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Ann Rheum Dis 66:940-944 doi:10.1136/ard.2006.066068
  • Extended report

Changes in causes of death in systemic sclerosis, 1972–2002

  1. Virginia D Steen1,
  2. Thomas A Medsger2
  1. 1Georgetown University, Washington, DC, USA
  2. 2School of Medicine, University of Pittsburgh, Pittsburgh, Pennsylvania, USA
  1. Correspondence to:
    Dr V D Steen
    Georgetown University, 3800 Reservoir Road, LL Kober Cogan, Washington, DC 20007, USA; steenv{at}georgetown.edu
  • Accepted 18 February 2007
  • Published Online First 28 February 2007

Abstract

Background: Survival of scleroderma has changed since the renal crisis treatment has become possible.

Aims: To document the changes in survival and organ system causes of mortality in systemic sclerosis (SSc) over the past 25 years in patients from a single medical centre.

Methods: Consecutive patients evaluated at the University of Pittsburgh, Pittsburgh, Pennsylvania, USA between 1 January 1972 and 31 December 1996 were studied. Survival was determined in five 5-year time periods between 1972 and 1997. Causes of death included scleroderma-related (scleroderma renal crisis, pulmonary arterial hypertension, pulmonary fibrosis (PF), gastrointestinal (GI), heart and multiorgan failure) and non-scleroderma-related (cancer, atherosclerotic cardiovascular or cerebrovascular disease, infection, sudden death, other and unknown) causes.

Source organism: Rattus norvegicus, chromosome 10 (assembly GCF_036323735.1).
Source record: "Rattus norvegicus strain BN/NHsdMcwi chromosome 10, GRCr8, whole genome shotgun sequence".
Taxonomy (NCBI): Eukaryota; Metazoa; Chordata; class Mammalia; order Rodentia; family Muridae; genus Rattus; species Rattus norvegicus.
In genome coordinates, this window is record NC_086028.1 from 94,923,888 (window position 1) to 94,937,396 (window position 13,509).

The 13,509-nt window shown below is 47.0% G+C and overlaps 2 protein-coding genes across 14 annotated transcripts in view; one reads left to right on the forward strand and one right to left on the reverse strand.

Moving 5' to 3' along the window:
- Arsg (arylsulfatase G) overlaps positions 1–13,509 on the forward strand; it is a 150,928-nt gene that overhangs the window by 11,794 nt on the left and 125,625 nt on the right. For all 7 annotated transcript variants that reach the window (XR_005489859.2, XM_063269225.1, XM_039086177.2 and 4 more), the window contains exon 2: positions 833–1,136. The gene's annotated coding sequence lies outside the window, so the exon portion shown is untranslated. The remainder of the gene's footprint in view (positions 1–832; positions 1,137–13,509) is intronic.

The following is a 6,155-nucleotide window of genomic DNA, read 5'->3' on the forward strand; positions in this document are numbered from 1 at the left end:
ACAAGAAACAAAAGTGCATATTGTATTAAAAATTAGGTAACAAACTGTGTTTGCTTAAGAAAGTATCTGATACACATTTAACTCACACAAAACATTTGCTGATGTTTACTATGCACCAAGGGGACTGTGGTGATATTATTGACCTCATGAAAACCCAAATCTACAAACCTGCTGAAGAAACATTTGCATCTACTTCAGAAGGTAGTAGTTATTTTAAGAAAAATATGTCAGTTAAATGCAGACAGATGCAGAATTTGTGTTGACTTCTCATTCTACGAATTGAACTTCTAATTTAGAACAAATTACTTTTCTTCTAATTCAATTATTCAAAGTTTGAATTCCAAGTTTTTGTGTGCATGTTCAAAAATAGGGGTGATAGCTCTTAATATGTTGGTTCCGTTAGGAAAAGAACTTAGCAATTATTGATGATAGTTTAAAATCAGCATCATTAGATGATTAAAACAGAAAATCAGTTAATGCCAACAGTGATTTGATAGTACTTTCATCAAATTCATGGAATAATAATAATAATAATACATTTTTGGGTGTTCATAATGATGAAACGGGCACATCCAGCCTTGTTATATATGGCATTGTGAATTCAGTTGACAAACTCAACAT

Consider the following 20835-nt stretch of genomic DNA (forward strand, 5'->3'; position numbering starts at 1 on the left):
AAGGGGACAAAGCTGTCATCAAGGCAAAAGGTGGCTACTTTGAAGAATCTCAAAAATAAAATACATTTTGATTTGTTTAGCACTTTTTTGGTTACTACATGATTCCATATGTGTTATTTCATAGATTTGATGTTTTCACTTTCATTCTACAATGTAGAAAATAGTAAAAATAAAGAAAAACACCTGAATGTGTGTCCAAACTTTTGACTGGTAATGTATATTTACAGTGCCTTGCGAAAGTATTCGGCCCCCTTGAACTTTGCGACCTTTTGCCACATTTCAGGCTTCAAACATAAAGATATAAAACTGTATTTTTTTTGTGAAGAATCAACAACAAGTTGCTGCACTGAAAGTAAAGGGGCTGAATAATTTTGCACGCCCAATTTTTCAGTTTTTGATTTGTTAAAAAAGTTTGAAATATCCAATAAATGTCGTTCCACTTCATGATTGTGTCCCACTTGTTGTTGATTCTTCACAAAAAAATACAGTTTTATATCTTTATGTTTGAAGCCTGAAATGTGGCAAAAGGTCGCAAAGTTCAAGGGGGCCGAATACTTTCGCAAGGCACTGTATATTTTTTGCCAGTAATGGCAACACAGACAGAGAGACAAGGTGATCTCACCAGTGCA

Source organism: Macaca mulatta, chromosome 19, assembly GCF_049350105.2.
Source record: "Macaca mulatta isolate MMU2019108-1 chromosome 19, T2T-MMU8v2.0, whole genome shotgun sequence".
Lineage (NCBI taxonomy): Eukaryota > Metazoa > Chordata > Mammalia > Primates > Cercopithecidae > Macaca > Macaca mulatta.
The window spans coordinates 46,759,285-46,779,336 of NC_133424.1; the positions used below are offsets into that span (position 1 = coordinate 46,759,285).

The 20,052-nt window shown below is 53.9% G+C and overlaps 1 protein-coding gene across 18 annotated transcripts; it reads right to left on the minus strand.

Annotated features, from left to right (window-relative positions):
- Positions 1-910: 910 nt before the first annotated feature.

Results: The 10-year survival improved steadily from 54% to 66% during each of the time intervals. There was a significant improvement in survival for patients during 1982–91 compared with those during 1972–81 (p<0.001), even when patients with renal crisis were excluded (p<0.005). The frequency of deaths due to renal crisis significantly decreased over the 30-year time period, from 42% to 6% of scleroderma-related deaths (p<0.001), whereas the proportion of patients with scleroderma who died of PF increased from 6% to 33% (p<0.001). The frequency of pulmonary hypertension, independent of PF, also significantly increased during this time period (p<0.05). There were no changes in scleroderma GI- and heart-related deaths, nor in any of the non-scleroderma-related causes, although patients with scleroderma were less likely to die from scleroderma-related problems in the past 15 years.

Conclusion: The change in the pattern of scleroderma-related deaths over the past 30 years demonstrates that the lung (both pulmonary hypertension and PF) is the primary cause of scleroderma-related deaths today. It is important that aggressive searches continue to develop better therapies for these severe pulmonary complications of SSc.

Footnotes

  • Published Online First 28 February 2007

  • Funding: This study was funded partly by a grant from the Scleroderma Foundation, Danvers, Massachusetts, USA.

  • Competing interests: None declared.